3D Printing Authentic Fossil Samples

I had some biology students developing a guest lesson on fossils, and we got to thinking about how we could put real fossil examples in the hands of students. Here are our standards:

Sure we can find some fossil examples on Thingiverse, but what we can find are somewhat hard to predict, their organization does not have a scientific basis, and their origin is not always clear (not to mention concerns about the company practices of the owners of the platform). I wanted to look elsewhere for better models provided by organizations more aligned with my professional values.

I found GB3D Type Fossils. Here is who they are and what they do (from their own website):

“The GB3D Type Fossils Online project, funded by JISC, aims to develop a single database of the type specimens, held in British collections, of macrofossil species and subspecies found in the UK, including links to photographs (including ‘anaglyph’ stereo pairs) and a selection of 3D digital models.”

You can search at their home page using appropriate scientific names for the samples you want to find. Check it out:

From the search results you can find actual research samples, linked to their papers and researchers. It comes with high-res photos and 3D scans of the sample.

3D scans are still pretty finicky, so you’ll want to groom the model before you go to print it. We’re going to bounce back and forth between a couple programs to get this bryozoan ready to print:

  • Meshmixer – Processing software from Autodesk, for fixing model errors and generating supports.
    • Free, but not open source.
  • Slic3r – Slicing software for converting models to 3D printer instructions.
    • Free and open source

Step 1: Make the scan a “solid” – Meshmixer

This will take the crazy scans you get from researchers and forcibly make it something slicing software can interpret.

  • “Import” the .obj that you download from GB3D and extract from the ZIP file.
  • “Transform” the model and drag it up and over so it’s positioned in the middle of your build plate.
  • “Make Solid” and let the computer fix this nonsense.
  • “Export” the model as an .stl

Step 2: Orient the model – Slic3r

This will take your (probably wonky) model and orient it for printing. You might be able to skip this step, if you don’t need to rotate your model. This example needs it, because the flat bottom is not actually aligned with the build plate.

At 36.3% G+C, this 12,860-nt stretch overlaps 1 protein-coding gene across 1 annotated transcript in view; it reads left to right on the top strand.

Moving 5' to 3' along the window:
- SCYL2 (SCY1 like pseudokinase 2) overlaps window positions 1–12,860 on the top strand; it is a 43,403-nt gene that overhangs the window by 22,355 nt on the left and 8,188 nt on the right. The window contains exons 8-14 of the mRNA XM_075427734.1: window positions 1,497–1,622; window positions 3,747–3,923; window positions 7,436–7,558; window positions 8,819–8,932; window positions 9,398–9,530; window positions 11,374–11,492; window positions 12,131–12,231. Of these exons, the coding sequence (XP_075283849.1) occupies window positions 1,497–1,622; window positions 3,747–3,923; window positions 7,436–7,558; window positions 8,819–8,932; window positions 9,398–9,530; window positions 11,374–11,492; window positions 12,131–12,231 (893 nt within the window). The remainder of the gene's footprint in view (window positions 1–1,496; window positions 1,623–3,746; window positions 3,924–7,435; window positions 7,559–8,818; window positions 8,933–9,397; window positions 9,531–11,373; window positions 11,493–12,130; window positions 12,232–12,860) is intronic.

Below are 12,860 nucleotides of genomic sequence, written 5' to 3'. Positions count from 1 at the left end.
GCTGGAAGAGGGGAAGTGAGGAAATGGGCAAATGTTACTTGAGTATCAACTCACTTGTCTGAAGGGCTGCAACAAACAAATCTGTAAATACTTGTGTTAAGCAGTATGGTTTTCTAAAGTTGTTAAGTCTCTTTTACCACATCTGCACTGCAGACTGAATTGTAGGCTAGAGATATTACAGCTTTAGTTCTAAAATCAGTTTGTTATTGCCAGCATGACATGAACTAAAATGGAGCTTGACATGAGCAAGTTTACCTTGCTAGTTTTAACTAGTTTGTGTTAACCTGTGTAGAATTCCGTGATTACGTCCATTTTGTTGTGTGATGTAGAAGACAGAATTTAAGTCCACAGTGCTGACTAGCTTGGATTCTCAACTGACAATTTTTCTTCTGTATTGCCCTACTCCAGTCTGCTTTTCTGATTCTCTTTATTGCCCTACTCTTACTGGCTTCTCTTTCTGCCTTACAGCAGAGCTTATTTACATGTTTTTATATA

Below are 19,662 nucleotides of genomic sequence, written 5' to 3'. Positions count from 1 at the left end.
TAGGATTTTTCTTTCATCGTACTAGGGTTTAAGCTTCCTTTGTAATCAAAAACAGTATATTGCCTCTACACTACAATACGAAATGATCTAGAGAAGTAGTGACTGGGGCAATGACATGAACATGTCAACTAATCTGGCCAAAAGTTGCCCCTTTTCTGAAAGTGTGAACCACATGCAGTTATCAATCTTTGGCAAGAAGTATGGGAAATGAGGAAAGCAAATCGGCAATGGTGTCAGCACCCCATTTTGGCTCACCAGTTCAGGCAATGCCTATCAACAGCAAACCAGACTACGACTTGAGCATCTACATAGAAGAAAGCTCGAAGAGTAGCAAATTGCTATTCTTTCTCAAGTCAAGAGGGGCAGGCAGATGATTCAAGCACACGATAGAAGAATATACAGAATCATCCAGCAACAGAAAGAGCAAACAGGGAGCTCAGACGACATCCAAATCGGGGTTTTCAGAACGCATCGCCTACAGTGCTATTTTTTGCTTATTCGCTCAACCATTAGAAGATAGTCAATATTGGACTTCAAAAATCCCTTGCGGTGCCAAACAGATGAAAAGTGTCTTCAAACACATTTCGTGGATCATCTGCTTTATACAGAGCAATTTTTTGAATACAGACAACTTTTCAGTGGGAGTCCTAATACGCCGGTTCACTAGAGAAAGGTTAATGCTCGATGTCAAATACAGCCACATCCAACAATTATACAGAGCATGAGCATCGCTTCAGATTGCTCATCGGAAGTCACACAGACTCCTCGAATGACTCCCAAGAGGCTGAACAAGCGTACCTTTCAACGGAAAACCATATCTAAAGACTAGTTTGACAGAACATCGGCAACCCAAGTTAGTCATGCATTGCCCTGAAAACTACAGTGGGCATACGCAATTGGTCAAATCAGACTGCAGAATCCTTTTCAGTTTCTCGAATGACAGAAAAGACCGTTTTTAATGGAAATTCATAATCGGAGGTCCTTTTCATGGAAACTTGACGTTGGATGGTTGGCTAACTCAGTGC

• “Add” your recently exported .stl of the fossil.
  • Select the fossil model, and click “Rotate to Face” (see below)
  • Click on something that should be the bottom.
    • Even apparently flat surfaces are probably not truly flat. We need to fix this, so don’t be fooled.
  • “Export STL” and you can overwrite your previous .stl with this new file.

Step 3: Perfect the bottom – Meshmixer

This will smooth the rough bottom surface, so our print will actually adhere to the build plate.

  • “Import” the recently updated .stl file of the fossil from Slic3r.
  • Use “Plane Cut” to chop off the very bottom surface (see below)
  • OPTIONAL – If your fossil requires supports, now is the time to add them.
    • Find Meshmixer supports under “Analyze” → “Overhangs”
  • “Export” the finalized model as an .stl

Step 4: Print – Slic3r (or whatever)

The model is done and you can now print using whatever your preferred printing workflow may be. Slic3r does a good job creating Gcode, and a simple extension can convert it to .x3g if your printer requires that.

Don’t forget OctoPrint – an awesome Raspberry pi printing option


From here you can go give your students fossils to analyze! I imagine asking them to paint the samples to highlight what they think they are seeing could be cool. They could also color-code homologies across multiple fossil types.

How else could you use fossils in class? Share your ideas and photos of your awesome prints!

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